Irma, one year later
These days are marking the 1 year anniversary after hurricane Irma wiped out the whole island of Sint Martin. I am getting a lot of reminders these days of all what happened before during and after this storm, and I have to say: it did leave some marks on all of us. This blog is an important to me, it defined a lot of choices that I made after experiencing this storm.
Unfortunately I don’t know the source of this picture but it describes so well how our island was exactly in the middle of the eye of the storm. Yes that lower blue dot is the island Sint Martin, the top one is the island Anguilla. Irma hit our island as a category 5+ hurricane with windspeeds recorded of 200 MPH. Imagine a formula 1 racing car of windspeed hitting into everything. No wonder everything broke.
Knowing that this storm was coming we were well prepared but I had no idea that this storm would have this long lasting impact. As you can see my house was boarded up perfectly. All of this did not matter: my front door blew out as well as these boards, glass sliding doors and most of the furniture. This sounds dramatic but was nothing compared to what other people went through. Friends of mine hided in their bathroom with a matras covering them, because the roof had already been pulled off in no time. Other friends were hiding in their closet while their roof was gone. I myself was in a hotel in the basement which was also not super chill, as you can read here.
My colleagues had told be beforehand: 'the hurricane will be bad, but the time after will be worse’. Initially I laughed about that, thinking on what could be worse than experiencing a hurricane, but they were right. The aftermath was way worse.
It was for me the most being disappointed in humanity experience that I have ever had. After surviving the storm when I walked out the first thing that I saw was a father with a child of about 6 years old. He was carrying a flat screen television, and the child was carrying a bag of jewels, freshly stolen. Most likely they didn’t even have a house anymore, but they were perfectly capable of stealing stuff, going to nowhere.
I worked in the local hospital and spend a tremendous amount of hours fixing up looters who got injured while they were stealing stuff. But naturally I still had to fix them, because that is what we do. I slept in the operating room for weeks which wasn’t a punishment because there was water and electricity there, as one of the only places on the island. Supplies went down fast, and people seemed not good prepared at all.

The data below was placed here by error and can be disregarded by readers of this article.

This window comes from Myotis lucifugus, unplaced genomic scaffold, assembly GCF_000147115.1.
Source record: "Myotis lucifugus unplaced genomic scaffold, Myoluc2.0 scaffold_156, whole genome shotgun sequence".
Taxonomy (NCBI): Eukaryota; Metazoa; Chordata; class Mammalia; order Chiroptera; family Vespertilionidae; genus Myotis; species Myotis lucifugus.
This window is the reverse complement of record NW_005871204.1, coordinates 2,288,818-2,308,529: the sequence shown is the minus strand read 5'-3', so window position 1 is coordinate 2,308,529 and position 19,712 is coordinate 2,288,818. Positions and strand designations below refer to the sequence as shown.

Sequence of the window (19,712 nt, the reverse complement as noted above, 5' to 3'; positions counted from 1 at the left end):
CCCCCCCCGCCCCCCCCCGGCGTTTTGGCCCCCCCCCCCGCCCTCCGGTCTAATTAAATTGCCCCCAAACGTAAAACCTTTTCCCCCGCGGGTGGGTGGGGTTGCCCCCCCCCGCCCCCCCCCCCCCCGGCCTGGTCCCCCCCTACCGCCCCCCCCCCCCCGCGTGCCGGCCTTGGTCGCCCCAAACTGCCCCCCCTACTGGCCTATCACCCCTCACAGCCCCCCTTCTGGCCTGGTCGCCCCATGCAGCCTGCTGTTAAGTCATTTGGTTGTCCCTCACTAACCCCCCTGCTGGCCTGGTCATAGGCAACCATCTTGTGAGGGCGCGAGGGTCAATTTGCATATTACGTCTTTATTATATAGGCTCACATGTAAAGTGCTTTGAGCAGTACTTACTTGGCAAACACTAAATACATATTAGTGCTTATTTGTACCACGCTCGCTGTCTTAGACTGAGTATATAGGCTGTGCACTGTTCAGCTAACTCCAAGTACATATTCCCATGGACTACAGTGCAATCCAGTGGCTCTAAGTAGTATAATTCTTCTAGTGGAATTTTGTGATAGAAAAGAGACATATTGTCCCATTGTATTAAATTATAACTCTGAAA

One of the things that shocked me most was also my own behavior. Beforehand I said to everyone, ‘just be careful’, and as fast as after 3 or 4 days I heard myself saying ‘if they come for you or your stuff, just stab them, I don’t care if you kill them’. I found it shocking to see how even I myself went from civilized behavior to survival modus. It made me see a dark side of myself that I didn’t like at all. Maybe keeping watch throughout nights with a manchete in the hand and sleep deprivation does that to you.
Naturally on an island that is tourism dependent the whole economy collapsed. Initially it didn’t really matter because everybody was so busy with clearing the roads and fixing their houses than a whole new chain of work was automatically provided. Construction workers were much needed and they also drove up their own prices robbing everybody else who wasn’t having any income.
Cost of living went up, unemployment rate went up, salaries went down, criminality went up. I decided to leave.
Now all of this is now as I said a year ago but it has marked us. I find myself thinking back a lot this week about a year back. The Sunday before the hurricane we were sitting with about 15 friends on the beach having like a last drink together the days before the storm would come. From all of those 15 people only two are still on the island, everybody else left for different reasons after the storm. We all took different paths.